What is the most important information I should know about floxuridine?
You should not use floxuridine if you have an infection, bone marrow suppression, or if you are malnourished.
What is floxuridine?
Floxuridine is used to treat digestive system cancers that have spread to the liver.
Floxuridine may also be used for purposes not listed in this medication guide.
What should I discuss with my healthcare provider before receiving floxuridine?
You should not be treated with floxuridine if you have:
- an infection;
- bone marrow suppression; or
- if you are malnourished.
Tell your doctor if you have ever had:
- liver disease;
- kidney disease;
- radiation of your pelvic area; or
- treatment with other chemotherapy medicines.
Floxuridine may harm an unborn baby. Use effective birth control to prevent pregnancy, and tell your doctor if you become pregnant.
You should not breastfeed while using this medicine.
How should I use floxuridine?
You may receive your first dose in a hospital or clinic setting to quickly treat any serious side effects.
Floxuridine is injected into an artery through an infusion pump. A healthcare provider will give you this injection.
You will be watched closely while receiving floxuridine, to make sure you do not have a severe reaction.
Floxuridine can increase your risk of bleeding or infection. You will need frequent medical tests. Your cancer treatments may be delayed based on the results.
What happens if I miss a dose?
Because you will receive floxuridine in a clinical setting, you are not likely to miss a dose.
What happens if I overdose?
Since this medication is given by a healthcare professional in a medical setting, an overdose is unlikely to occur.
What should I avoid while using floxuridine?
Avoid being near people who are sick or have infections. Tell your doctor at once if you develop signs of infection.
Do not receive a "live" vaccine while using floxuridine, and avoid coming into contact with anyone who has recently received a live vaccine. There is a chance that the virus could be passed on to you. Live vaccines include measles, mumps, rubella (MMR), rotavirus, typhoid, yellow fever, varicella (chickenpox), zoster (shingles), and nasal flu (influenza) vaccine.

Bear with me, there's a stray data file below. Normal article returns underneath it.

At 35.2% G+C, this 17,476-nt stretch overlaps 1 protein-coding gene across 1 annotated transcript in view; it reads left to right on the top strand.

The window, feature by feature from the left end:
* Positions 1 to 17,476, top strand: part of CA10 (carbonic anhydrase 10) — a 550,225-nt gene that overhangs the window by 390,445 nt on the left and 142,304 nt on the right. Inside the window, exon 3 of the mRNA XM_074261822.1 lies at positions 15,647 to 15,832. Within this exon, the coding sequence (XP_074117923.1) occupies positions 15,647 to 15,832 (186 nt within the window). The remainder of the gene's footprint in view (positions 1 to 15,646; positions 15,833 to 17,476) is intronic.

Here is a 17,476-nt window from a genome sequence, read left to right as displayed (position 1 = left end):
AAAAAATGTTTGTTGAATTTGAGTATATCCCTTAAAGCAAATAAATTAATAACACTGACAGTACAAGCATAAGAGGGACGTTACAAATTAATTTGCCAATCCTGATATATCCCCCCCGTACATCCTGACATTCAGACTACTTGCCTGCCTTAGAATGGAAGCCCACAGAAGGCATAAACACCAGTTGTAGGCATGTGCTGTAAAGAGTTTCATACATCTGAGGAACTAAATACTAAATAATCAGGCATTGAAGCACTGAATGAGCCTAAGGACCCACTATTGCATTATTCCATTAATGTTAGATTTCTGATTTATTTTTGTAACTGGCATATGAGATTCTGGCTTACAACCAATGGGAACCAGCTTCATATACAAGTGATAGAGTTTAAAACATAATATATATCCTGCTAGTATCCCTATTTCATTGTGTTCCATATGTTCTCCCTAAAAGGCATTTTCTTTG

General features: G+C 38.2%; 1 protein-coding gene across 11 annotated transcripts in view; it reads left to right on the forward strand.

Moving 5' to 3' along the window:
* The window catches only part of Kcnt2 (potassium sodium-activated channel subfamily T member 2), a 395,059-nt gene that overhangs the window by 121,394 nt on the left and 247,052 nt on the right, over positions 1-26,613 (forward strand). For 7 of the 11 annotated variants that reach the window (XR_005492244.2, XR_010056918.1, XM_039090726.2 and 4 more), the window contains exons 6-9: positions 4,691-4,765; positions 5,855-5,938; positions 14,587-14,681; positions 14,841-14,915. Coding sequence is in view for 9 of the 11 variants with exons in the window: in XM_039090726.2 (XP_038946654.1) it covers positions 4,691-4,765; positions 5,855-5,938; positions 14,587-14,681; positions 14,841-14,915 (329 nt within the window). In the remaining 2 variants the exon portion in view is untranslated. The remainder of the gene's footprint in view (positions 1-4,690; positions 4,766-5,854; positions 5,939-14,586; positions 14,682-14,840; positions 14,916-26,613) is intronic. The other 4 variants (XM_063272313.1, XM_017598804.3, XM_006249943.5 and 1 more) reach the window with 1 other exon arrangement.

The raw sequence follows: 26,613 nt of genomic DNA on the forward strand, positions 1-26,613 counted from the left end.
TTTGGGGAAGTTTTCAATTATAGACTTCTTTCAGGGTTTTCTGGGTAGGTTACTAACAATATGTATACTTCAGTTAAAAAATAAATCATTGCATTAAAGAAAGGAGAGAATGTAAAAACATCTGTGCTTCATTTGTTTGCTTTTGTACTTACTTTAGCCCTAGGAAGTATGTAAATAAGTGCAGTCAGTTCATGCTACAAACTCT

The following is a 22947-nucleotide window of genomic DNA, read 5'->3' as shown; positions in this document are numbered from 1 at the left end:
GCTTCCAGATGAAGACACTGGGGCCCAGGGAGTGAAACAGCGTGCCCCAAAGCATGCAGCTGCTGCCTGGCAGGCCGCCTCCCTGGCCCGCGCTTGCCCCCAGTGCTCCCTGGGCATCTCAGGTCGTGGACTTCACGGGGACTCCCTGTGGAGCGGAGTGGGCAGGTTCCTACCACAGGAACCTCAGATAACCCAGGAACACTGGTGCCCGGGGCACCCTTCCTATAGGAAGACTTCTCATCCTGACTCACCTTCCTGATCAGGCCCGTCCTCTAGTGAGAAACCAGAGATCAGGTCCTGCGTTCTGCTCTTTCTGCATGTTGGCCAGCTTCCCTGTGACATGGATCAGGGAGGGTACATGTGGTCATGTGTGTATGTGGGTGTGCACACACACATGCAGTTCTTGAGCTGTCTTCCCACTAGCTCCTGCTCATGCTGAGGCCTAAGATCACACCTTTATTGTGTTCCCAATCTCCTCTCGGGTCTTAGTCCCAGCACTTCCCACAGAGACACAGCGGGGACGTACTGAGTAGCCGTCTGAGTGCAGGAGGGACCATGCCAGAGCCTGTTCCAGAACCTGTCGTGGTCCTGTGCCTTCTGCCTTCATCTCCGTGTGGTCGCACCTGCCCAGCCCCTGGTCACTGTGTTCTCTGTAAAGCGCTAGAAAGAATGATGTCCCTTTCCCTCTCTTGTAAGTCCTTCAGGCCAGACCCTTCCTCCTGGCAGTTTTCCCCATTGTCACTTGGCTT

What are the possible side effects of floxuridine?
Get emergency medical help if you have signs of an allergic reaction: hives; difficult breathing; swelling of your face, lips, tongue, or throat.
Call your doctor at once if you have:
- chest pain or pressure;
- blisters or ulcers in your mouth, red or swollen gums, trouble swallowing;
- fever, chills, sore throat, mouth sores, feeling light-headed;
- severe vomiting or diarrhea;
- bloody or tarry stools, coughing up blood or vomit that looks like coffee grounds;
- easy bruising, unusual bleeding, purple or red spots under your skin; or
- any bleeding that will not stop.
Common side effects may include:
- nausea, vomiting, diarrhea, stomach cramps;
- abnormal blood tests; or
- redness or irritation where the medicine was injected.
This is not a complete list of side effects and others may occur. Call your doctor for medical advice about side effects. You may report side effects to FDA at 1-800-FDA-1088.
What other drugs will affect floxuridine?
Other drugs may affect floxuridine, including prescription and over-the-counter medicines, vitamins, and herbal products. Tell your doctor about all your current medicines and any medicine you start or stop using.
Where can I get more information?
Your doctor or pharmacist can provide more information about floxuridine.
Remember, keep this and all other medicines out of the reach of children, never share your medicines with others, and use this medication only for the indication prescribed.
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